With essential oils becoming increasingly popular and commonplace, you may be wondering, like me, if essential oils actually work and if they are safe to use.
Some people swear by them and claim all sorts of health benefits.
Others warn that they are not good for you and should be avoided.
Let’s take a look at the science to see if essential oils work, and if they can safely be used to achieve certain health outcomes.
What Are Essential Oils?
Essential oils are natural oils extracted from plants. Each oil contains the concentrated fragrance, flavour, and natural chemicals of the plant.
Essential oils are used in alternative medicine practices such as aromatherapy. They are typically diffused into the air and inhaled, or applied topically to the skin.
Each oil has unique properties, and certain health uses and outcomes associated with it.
Do Essential Oils Work?
Despite claims of all the different ailments that essential oils can fix, the efficacy of essential oils as natural, alternative medicine is not yet well studied.
However, there is still quite a bit of evidence that shows a number of positive effects of certain essential oils.
Here are some examples:
- Chamomile is well-known for its calming effects, and has been shown to help reduce anxiety (1). A study reported decreased anxiety, improved symptoms, and improved quality of life in cancer patients receiving aromatherapy massages with chamomile essential oil (2).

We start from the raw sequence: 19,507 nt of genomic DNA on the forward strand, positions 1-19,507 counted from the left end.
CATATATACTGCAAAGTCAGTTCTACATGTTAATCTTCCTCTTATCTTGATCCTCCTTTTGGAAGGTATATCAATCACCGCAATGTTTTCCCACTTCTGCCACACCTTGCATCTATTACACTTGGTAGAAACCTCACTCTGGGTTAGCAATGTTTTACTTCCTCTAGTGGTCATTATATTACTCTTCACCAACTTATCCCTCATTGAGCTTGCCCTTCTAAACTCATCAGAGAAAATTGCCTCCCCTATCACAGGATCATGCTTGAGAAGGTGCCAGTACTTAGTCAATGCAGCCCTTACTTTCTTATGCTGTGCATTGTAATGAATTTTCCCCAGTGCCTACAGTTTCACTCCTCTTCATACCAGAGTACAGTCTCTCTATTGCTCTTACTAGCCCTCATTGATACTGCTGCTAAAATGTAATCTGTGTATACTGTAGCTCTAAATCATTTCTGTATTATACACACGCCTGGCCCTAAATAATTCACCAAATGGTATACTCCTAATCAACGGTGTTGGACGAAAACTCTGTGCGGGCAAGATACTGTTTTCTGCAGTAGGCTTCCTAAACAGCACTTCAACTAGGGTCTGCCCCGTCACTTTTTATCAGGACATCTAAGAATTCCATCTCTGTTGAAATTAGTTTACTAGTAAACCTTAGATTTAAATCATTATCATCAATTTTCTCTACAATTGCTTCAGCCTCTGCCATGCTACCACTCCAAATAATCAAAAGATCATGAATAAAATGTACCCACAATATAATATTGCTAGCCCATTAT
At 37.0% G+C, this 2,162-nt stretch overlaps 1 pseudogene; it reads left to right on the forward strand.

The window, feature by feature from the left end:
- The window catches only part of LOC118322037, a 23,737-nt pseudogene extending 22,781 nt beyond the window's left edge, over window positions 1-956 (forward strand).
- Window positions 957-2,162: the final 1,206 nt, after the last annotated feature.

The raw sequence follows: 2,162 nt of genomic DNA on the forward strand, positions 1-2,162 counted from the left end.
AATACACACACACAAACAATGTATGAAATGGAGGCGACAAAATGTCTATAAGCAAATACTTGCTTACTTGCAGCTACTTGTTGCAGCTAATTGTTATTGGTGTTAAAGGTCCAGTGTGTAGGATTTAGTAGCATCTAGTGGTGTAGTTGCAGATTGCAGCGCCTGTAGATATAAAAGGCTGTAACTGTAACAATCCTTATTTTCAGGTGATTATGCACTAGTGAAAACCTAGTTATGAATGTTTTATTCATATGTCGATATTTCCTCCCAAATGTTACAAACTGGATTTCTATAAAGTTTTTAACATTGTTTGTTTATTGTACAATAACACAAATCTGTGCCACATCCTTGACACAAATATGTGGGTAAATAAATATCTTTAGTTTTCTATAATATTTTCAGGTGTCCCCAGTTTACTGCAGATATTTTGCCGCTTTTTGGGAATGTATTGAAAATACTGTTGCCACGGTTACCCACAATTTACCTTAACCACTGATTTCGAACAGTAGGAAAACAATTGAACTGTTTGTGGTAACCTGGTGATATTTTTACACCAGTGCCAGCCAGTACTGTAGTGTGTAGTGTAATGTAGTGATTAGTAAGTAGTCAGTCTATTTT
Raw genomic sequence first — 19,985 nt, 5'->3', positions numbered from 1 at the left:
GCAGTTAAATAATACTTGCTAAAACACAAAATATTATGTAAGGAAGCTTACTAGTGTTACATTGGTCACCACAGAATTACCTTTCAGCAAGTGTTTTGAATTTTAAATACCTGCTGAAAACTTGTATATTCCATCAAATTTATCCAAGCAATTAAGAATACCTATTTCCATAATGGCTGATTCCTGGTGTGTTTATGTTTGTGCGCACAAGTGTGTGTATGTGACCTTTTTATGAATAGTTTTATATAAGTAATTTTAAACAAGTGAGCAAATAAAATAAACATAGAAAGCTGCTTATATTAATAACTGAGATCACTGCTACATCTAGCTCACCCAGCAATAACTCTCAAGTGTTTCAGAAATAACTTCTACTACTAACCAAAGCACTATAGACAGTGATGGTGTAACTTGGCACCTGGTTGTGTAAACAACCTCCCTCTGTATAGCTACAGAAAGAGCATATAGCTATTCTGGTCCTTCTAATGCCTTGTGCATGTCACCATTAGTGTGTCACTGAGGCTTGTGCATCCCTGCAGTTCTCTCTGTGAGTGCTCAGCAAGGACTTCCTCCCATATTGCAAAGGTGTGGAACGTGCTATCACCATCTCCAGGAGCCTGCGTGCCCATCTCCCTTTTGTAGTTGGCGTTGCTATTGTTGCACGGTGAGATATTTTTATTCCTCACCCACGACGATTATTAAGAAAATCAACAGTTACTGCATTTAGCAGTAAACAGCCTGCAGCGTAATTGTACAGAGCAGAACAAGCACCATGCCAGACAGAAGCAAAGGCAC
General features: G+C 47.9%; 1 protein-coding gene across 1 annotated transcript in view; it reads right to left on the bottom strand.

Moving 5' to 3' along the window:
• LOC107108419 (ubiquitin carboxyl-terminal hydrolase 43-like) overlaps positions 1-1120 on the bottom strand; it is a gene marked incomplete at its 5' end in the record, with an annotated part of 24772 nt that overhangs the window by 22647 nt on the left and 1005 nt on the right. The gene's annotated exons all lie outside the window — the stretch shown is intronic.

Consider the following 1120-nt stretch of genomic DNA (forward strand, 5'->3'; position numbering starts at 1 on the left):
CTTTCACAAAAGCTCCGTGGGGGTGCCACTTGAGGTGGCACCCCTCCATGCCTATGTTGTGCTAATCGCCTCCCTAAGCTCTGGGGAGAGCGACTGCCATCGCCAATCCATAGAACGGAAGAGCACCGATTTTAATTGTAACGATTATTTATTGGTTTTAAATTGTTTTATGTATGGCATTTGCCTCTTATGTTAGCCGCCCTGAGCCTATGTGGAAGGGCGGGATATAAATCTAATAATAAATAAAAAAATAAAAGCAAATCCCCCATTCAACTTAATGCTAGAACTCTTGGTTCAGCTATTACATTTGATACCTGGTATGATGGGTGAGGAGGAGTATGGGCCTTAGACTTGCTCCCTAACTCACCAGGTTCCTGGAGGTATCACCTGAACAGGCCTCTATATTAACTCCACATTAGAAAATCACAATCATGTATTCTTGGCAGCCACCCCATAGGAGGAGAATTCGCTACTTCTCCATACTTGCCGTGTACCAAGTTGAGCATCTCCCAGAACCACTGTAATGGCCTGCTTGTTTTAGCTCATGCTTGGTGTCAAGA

- Inhaled essential oils, especially lavender, may improve quality of sleep (3).
- Peppermint is commonly used to soothe stomach pains and tension headaches. Studies suggest that peppermint oil is safe and effective as a short-term treatment for IBS, as it improves IBS symptoms such as abdominal pain (4).
- A randomized controlled trial showed that diluted tea tree essential oil was an effective treatment for mild to moderate acne vulgaris when applied topically (5). In addition to acne, tea tree oil is also commonly used for athlete’s foot and insect bites.
- Thyme, rosemary, lavender, and cedarwood essential oils was shown to be a safe and effective treatment for alopecia areata (a condition that causes patchy hair loss) when these diluted oils were massaged into the scalp daily (6).
- Citrus essential oils, especially bergamot, were shown to be effective at inhibiting the growth of several bacteria species that are common causes of food poisoning (7).
- A randomized controlled trial found lemon balm oil to be a safe and effective treatment for managing agitation in patients with severe dementia (8).
While evidence suggests there are many potential health benefits of essential oils, further clinical research is still needed to determine if essential oils are effective and safe to be actually prescribed as a treatment for certain health conditions.
So watch out for any miraculous health claims – they are probably not true, not tested, and potentially dangerous.
Are Essential Oils Safe?
It is often assumed that if something is “natural”, that means it is safe.
However, this is not necessarily the case – plenty of the most potent and harmful chemicals are found naturally in plants. Plant-derived compounds can have toxic effects and potentially do some serious damage.
First of all, as with any concentrated plant product, essential oils can be irritants.
For some people, diffused or topically-applied essential oils can cause allergy symptoms such as itchiness, hives, swelling, runny nose, congestion, coughing, sneezing, watery eyes, etc.